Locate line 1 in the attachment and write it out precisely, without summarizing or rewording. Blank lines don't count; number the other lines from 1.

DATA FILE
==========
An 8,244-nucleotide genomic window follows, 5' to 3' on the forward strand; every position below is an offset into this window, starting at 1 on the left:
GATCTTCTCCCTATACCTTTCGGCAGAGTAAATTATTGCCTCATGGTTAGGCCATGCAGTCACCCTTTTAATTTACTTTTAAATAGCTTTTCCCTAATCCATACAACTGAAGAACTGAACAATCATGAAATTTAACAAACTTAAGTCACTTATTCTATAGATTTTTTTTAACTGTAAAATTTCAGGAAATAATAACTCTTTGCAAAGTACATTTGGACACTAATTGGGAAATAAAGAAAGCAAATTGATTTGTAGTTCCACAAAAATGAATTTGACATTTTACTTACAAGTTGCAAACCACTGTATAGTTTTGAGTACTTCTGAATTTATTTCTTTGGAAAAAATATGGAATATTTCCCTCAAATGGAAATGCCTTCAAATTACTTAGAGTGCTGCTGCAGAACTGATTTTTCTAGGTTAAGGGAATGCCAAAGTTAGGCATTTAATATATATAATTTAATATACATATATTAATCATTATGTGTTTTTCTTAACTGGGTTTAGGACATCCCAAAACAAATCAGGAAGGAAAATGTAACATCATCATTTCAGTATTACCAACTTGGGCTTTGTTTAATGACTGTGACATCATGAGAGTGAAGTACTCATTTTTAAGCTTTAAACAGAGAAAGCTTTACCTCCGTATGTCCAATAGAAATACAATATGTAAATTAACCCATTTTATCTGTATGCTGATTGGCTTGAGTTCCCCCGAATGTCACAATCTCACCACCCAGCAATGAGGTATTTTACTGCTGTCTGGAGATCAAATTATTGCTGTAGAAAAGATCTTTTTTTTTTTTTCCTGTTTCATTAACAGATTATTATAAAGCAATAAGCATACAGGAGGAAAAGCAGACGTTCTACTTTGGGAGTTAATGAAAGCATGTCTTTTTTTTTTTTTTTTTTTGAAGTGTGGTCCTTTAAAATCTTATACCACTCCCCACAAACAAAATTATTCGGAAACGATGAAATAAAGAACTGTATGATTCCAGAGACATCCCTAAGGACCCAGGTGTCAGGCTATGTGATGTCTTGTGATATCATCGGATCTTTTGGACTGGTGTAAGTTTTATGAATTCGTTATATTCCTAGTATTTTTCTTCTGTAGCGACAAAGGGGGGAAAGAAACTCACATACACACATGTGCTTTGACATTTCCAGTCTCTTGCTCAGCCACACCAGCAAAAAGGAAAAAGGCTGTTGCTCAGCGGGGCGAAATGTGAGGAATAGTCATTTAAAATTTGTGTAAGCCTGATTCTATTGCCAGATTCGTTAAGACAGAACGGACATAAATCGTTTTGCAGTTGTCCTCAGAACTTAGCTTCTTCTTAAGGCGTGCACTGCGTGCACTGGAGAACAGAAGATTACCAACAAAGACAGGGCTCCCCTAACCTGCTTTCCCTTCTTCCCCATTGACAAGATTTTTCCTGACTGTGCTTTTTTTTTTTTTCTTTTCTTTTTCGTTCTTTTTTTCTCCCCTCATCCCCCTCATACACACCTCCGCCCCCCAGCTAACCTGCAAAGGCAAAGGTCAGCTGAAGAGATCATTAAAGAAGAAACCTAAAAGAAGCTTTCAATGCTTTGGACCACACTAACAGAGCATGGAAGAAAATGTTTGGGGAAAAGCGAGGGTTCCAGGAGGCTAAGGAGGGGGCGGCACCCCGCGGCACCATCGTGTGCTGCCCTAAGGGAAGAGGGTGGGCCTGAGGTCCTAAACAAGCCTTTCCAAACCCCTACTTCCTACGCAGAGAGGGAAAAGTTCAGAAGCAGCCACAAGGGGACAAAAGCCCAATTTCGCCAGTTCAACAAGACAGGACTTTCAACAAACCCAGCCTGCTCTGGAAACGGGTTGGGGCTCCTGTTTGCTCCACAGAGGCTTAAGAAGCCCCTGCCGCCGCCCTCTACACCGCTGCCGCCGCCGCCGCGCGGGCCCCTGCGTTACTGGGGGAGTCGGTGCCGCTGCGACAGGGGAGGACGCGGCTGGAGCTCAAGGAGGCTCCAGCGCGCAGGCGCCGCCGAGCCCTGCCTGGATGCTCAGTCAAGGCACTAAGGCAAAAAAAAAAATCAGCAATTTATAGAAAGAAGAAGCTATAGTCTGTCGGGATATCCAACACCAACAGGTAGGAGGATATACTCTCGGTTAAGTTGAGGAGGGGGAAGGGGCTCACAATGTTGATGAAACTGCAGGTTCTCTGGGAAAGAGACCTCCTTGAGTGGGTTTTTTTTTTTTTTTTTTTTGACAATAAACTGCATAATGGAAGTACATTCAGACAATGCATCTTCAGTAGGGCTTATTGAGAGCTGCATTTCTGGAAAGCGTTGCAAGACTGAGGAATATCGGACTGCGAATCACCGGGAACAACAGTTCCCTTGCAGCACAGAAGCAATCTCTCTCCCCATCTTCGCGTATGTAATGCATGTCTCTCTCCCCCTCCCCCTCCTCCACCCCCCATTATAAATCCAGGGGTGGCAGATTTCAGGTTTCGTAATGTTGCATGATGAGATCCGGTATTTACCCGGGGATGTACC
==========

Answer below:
An 8,244-nucleotide genomic window follows, 5' to 3' on the forward strand; every position below is an offset into this window, starting at 1 on the left: